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Court weighs securities fraud case changes

Associated Press

WASHINGTON: The Supreme Court on Wednesday seemed open to the possibility of making it harder for investors to join together to sue corporations for securities fraud — but maybe not as hard as companies that have to defend such lawsuits would like.

Any change in the standard for green-lighting class-action lawsuits could have a chilling effect on shareholders who bring the cases, which have generated an estimated $73 billion in settlements since 1997.

Investor groups say class actions help curb corporate abuse and market fraud, while opponents claim they extort money from corporations and create a windfall for plaintiff’s lawyers.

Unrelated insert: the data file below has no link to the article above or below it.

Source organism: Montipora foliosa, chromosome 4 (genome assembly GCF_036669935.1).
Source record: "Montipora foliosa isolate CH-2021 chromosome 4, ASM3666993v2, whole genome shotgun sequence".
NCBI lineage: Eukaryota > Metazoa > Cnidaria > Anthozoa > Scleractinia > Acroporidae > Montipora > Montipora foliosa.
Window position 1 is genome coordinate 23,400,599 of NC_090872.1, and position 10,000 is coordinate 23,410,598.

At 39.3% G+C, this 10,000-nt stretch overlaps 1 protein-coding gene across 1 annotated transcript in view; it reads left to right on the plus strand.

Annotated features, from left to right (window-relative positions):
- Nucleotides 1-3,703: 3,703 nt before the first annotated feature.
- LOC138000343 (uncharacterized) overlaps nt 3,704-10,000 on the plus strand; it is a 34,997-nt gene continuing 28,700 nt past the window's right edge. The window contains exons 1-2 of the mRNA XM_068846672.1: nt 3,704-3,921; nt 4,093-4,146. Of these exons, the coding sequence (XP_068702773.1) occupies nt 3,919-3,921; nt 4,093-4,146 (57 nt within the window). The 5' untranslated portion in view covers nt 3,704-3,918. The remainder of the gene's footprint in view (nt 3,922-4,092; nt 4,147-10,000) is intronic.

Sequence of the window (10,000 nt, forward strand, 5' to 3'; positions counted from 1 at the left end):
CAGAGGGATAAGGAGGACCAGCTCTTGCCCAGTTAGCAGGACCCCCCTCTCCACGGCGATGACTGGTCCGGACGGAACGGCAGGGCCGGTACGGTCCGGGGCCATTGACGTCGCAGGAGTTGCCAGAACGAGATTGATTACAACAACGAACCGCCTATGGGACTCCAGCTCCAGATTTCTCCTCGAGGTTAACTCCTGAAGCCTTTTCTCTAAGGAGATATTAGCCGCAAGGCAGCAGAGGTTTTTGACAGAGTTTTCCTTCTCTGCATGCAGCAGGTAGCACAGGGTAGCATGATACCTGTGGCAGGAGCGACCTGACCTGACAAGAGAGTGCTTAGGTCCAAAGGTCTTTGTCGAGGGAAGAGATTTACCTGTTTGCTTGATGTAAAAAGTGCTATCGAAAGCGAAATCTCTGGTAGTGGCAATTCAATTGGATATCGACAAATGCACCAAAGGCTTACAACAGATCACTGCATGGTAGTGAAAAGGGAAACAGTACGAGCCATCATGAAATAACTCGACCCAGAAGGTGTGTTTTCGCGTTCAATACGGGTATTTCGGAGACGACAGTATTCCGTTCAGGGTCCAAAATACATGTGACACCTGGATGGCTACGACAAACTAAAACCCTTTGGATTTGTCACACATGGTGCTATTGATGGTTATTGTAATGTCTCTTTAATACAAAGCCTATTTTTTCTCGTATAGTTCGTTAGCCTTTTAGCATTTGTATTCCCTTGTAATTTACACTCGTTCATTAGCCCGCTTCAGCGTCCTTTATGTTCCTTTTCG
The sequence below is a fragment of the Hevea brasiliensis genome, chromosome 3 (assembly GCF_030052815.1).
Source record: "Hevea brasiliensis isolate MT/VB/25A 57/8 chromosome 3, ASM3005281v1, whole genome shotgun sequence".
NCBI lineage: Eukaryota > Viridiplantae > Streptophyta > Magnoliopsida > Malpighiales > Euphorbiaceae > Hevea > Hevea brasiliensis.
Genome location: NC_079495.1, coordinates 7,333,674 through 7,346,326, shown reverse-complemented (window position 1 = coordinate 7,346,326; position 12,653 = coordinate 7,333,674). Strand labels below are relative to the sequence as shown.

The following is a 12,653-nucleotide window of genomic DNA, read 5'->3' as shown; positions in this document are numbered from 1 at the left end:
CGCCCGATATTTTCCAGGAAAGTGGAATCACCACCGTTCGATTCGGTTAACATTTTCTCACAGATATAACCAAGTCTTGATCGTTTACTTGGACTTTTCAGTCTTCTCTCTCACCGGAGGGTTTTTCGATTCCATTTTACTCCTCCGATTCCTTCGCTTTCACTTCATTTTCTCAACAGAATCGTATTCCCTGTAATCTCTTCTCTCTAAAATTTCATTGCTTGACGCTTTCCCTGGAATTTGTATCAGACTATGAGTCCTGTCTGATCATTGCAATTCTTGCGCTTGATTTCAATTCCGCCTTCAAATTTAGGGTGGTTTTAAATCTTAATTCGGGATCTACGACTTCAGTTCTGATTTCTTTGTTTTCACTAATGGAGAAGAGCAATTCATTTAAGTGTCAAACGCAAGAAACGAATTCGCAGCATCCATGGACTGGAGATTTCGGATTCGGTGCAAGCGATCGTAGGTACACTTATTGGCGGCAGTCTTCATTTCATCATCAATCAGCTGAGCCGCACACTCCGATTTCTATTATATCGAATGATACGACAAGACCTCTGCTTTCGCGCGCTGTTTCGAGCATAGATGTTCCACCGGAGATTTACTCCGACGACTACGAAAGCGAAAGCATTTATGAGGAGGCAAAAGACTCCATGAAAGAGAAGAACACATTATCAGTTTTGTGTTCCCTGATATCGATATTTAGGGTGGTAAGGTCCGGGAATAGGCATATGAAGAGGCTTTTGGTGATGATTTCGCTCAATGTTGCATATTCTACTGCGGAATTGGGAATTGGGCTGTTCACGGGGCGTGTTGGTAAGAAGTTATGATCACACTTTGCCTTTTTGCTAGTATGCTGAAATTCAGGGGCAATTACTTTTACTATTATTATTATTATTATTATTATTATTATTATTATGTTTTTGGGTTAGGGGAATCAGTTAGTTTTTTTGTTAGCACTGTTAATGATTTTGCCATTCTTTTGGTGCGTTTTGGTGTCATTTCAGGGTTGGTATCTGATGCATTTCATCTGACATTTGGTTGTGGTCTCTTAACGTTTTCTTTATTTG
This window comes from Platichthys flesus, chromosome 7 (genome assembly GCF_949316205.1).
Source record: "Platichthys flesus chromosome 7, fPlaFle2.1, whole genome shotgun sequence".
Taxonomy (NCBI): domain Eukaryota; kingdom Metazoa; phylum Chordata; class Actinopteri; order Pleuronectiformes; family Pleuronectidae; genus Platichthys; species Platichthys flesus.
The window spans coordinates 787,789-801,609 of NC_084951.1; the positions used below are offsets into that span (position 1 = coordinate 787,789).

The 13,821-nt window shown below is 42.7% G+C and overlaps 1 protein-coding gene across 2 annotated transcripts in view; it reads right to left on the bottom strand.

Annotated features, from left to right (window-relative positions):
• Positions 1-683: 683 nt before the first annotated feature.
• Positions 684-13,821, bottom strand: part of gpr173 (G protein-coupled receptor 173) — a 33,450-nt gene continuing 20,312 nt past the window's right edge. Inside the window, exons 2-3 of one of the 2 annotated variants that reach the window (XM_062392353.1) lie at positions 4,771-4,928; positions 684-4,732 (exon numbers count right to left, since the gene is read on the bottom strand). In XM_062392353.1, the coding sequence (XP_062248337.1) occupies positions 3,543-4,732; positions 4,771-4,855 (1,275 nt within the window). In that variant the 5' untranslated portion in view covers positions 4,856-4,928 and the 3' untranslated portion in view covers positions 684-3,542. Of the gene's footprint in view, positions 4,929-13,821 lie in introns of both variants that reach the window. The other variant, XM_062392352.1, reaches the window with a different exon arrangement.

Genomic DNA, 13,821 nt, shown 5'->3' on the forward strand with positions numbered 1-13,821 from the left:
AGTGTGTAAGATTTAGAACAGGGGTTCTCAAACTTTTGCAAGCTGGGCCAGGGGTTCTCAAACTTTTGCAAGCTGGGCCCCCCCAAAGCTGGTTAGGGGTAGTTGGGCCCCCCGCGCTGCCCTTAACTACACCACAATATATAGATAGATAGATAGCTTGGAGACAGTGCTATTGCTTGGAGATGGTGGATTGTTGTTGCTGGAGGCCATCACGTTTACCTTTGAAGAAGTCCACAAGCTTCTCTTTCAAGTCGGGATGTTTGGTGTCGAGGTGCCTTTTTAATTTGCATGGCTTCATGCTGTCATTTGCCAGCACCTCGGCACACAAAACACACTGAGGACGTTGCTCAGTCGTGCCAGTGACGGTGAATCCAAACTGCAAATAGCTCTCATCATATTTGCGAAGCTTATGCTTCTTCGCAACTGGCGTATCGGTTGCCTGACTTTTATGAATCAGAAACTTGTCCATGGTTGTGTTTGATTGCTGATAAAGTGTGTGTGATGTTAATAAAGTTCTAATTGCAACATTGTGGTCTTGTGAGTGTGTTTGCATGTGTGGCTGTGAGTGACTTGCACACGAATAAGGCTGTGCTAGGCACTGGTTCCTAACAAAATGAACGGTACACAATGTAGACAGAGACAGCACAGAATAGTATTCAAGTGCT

During arguments in a closely watched case against Halliburton Co., most justices appeared unwilling to completely overturn a quarter-century-old decision that has helped investors launch class-action cases based on the effect misleading statements have on a company’s stock price.

But some conservative justices, including Justice Anthony Kennedy, who has often been a swing vote, suggested a middle ground that would force investors to show much earlier in a case that the alleged fraud actually caused a stock’s price to drop.



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